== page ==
Department of Administrative Services Commissioner Michelle Gilman said, “The Department of Administrative Services team is proud to launch this critical program to improve indoor air quality in schools and support Connecticut’s students, educational staff, and families. We are grateful for the collaboration from the start of the session to today with our legislative partners, agency colleagues, union leadership, and other advocates. This partnership is a testament to the effectiveness of this administration, our COVID-19 response, and continued success to build a stronger future. I look forward to working with our schools on this important initiative in the coming months.”

State Department of Education Commissioner Charlene M. Russell-Tucker said, “Safe and healthy schools are vital precursors to providing environments conducive to teaching and learning. This is why we included building safe and healthy schools as an investment priority for districts use of COVID-19 recovery funds. We applaud the Lamont administration for allocating additional funding to HVAC improvements in our schools.”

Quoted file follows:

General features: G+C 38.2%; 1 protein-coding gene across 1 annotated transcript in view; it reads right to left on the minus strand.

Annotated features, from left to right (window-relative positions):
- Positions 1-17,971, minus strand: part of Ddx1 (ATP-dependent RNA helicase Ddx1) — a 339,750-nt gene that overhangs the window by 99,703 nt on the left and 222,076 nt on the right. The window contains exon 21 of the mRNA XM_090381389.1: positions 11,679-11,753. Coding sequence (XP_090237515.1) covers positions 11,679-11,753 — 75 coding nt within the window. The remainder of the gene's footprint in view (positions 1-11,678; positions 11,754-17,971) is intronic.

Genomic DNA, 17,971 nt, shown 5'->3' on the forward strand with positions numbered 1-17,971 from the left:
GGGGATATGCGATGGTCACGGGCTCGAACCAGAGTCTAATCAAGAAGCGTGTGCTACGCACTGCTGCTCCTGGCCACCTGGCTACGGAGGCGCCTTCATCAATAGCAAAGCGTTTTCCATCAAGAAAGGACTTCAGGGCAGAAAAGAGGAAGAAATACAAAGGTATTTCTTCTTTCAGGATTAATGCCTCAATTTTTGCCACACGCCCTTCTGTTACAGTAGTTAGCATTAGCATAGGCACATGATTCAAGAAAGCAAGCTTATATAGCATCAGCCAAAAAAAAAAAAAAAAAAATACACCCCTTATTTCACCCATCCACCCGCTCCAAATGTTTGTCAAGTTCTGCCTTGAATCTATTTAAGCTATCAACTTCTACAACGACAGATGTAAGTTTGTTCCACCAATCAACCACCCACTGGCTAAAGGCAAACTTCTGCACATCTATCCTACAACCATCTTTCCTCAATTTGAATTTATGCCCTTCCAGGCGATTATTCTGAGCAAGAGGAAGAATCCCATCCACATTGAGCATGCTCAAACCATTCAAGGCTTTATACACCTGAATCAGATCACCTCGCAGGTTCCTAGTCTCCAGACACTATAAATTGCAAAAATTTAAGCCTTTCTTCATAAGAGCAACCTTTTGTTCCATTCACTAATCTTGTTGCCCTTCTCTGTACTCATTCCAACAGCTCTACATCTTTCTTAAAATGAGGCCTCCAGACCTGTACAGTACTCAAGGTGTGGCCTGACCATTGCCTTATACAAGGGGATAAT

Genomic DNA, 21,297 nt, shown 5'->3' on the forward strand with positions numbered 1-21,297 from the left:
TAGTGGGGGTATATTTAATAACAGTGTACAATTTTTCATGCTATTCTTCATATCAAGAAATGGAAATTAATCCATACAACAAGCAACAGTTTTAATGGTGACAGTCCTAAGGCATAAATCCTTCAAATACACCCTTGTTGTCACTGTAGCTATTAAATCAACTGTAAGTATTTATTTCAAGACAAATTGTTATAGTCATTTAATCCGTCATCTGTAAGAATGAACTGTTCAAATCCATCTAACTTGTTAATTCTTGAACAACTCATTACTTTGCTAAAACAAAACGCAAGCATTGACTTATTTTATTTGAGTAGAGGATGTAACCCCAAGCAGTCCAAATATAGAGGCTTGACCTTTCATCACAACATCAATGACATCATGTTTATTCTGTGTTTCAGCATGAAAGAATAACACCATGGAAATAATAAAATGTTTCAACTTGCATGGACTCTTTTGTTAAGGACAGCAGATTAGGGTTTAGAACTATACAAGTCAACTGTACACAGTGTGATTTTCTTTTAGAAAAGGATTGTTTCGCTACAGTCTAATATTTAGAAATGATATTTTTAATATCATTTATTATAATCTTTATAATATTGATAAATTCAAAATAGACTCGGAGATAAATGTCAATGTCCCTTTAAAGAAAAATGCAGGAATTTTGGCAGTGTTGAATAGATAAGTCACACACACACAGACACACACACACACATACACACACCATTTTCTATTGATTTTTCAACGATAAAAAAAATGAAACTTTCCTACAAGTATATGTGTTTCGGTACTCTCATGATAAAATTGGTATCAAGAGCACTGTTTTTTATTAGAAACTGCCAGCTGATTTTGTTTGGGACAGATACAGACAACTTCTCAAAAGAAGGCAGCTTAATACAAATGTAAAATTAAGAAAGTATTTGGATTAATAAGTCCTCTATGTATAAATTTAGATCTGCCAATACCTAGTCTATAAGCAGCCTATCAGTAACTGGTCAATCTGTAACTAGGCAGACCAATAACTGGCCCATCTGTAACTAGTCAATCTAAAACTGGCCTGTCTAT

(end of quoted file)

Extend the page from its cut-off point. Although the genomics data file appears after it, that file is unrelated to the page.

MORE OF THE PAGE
Department of Public Health Commissioner Manisha Juthani, MD, said, “Proper air circulation and ventilation in our schools is a crucial public health strategy against COVID-19 and all respiratory viral diseases. But like the vaccines, boosters and self-test kits that are made available to our schools, this grant will provide another strategy to ensure a healthier environment for our students, faculty, and staff for many years to come.”

Department of Energy and Environmental Protection Commissioner Katie Dykes said, “At the Department of Energy and Environmental Protection, we work across our clean air and clean energy programs to fight for a healthier environment and a safer climate future for our kids, and to reduce incidence and impacts of asthma and other lung disease. This work starts in the places children spend the majority of their time, such as schools, to ensure that conditions are safe and conducive to learning. Heating and cooling buildings using fossil fuels is the second largest source of greenhouse gas emissions in our state. Upgrading HVAC systems reduce energy usage, leading to cost savings and lower greenhouse gas emissions, and better health outcomes. I applaud Governor Lamont for prioritizing this need in our schools.”

For more information on the program, including application information, visit